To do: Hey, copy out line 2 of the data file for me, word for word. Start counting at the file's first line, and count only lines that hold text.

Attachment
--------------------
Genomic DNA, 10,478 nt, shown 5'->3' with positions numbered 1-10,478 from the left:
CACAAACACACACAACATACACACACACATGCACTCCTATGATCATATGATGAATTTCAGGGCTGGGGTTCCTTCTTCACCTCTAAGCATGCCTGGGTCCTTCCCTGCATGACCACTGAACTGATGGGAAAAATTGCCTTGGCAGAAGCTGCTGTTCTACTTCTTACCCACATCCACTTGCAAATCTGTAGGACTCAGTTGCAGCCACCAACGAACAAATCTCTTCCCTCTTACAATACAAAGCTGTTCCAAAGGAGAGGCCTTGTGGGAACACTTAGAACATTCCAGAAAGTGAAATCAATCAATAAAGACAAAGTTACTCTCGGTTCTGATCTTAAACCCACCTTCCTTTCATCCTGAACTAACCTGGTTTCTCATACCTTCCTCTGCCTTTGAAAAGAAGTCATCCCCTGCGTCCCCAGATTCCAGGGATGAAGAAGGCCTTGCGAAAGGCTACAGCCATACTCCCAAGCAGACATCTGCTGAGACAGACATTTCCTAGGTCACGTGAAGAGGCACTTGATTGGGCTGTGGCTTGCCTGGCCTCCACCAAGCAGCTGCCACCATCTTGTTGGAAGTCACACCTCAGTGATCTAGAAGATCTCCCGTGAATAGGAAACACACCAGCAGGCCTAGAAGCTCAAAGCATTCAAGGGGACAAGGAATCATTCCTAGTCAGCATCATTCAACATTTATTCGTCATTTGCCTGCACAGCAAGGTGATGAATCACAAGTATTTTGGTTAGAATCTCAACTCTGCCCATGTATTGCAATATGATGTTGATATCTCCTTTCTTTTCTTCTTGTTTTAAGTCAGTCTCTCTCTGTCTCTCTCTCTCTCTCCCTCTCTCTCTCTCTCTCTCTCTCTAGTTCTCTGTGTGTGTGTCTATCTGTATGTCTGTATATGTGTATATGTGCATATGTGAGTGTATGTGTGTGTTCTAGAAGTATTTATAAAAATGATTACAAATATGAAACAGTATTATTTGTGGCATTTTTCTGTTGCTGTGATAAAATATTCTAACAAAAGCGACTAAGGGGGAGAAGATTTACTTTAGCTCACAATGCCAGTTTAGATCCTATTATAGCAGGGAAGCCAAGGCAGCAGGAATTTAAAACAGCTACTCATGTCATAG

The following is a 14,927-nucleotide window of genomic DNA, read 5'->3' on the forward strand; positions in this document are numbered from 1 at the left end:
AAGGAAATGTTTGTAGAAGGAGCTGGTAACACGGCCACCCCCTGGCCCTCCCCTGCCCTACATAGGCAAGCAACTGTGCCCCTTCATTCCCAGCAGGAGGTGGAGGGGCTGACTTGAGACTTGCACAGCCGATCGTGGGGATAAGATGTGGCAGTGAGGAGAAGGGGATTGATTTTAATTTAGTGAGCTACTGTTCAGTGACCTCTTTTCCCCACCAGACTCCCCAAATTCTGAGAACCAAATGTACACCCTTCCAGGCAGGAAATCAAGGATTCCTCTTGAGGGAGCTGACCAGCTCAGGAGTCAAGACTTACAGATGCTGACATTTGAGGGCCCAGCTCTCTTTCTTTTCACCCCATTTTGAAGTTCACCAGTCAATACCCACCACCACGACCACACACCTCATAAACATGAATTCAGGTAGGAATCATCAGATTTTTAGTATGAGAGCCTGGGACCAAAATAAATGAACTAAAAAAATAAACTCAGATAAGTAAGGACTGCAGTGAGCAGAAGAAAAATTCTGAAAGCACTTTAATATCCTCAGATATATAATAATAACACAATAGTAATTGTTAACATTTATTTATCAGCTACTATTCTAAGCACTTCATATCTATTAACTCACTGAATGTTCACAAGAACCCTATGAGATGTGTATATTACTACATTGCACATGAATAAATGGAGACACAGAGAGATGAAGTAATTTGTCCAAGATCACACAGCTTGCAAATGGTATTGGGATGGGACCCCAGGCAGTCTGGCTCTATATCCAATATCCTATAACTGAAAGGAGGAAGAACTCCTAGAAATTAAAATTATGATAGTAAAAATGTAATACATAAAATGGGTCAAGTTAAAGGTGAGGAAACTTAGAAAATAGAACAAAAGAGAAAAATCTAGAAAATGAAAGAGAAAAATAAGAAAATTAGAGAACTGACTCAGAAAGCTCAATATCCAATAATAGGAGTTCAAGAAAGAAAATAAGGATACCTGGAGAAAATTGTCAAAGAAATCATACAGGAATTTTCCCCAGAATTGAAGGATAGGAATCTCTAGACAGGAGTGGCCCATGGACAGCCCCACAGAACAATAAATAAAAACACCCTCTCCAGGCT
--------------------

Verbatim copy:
CACAAACACACACAACATACACACACACATGCACTCCTATGATCATATGATGAATTTCAGGGCTGGGGTTCCTTCTTCACCTCTAAGCATGCCTGGGTCCTTCCCTGCATGACCACTGAACTGATGGGAAAAATTGCCTTGGCAGAAGCTGCTGTTCTACTTCTTACCCACATCCACTTGCAAATCTGTAGGACTCAGTTGCAGCCACCAACGAACAAATCTCTTCCCTCTTACAATACAAAGCTGTTCCAAAGGAGAGGCCTTGTGGGAACACTTAGAACATTCCAGAAAGTGAAATCAATCAATAAAGACAAAGTTACTCTCGGTTCTGATCTTAAACCCACCTTCCTTTCATCCTGAACTAACCTGGTTTCTCATACCTTCCTCTGCCTTTGAAAAGAAGTCATCCCCTGCGTCCCCAGATTCCAGGGATGAAGAAGGCCTTGCGAAAGGCTACAGCCATACTCCCAAGCAGACATCTGCTGAGACAGACATTTCCTAGGTCACGTGAAGAGGCACTTGATTGGGCTGTGGCTTGCCTGGCCTCCACCAAGCAGCTGCCACCATCTTGTTGGAAGTCACACCTCAGTGATCTAGAAGATCTCCCGTGAATAGGAAACACACCAGCAGGCCTAGAAGCTCAAAGCATTCAAGGGGACAAGGAATCATTCCTAGTCAGCATCATTCAACATTTATTCGTCATTTGCCTGCACAGCAAGGTGATGAATCACAAGTATTTTGGTTAGAATCTCAACTCTGCCCATGTATTGCAATATGATGTTGATATCTCCTTTCTTTTCTTCTTGTTTTAAGTCAGTCTCTCTCTGTCTCTCTCTCTCTCTCCCTCTCTCTCTCTCTCTCTCTCTCTAGTTCTCTGTGTGTGTGTCTATCTGTATGTCTGTATATGTGTATATGTGCATATGTGAGTGTATGTGTGTGTTCTAGAAGTATTTATAAAAATGATTACAAATATGAAACAGTATTATTTGTGGCATTTTTCTGTTGCTGTGATAAAATATTCTAACAAAAGCGACTAAGGGGGAGAAGATTTACTTTAGCTCACAATGCCAGTTTAGATCCTATTATAGCAGGGAAGCCAAGGCAGCAGGAATTTAAAACAGCTACTCATGTCATAG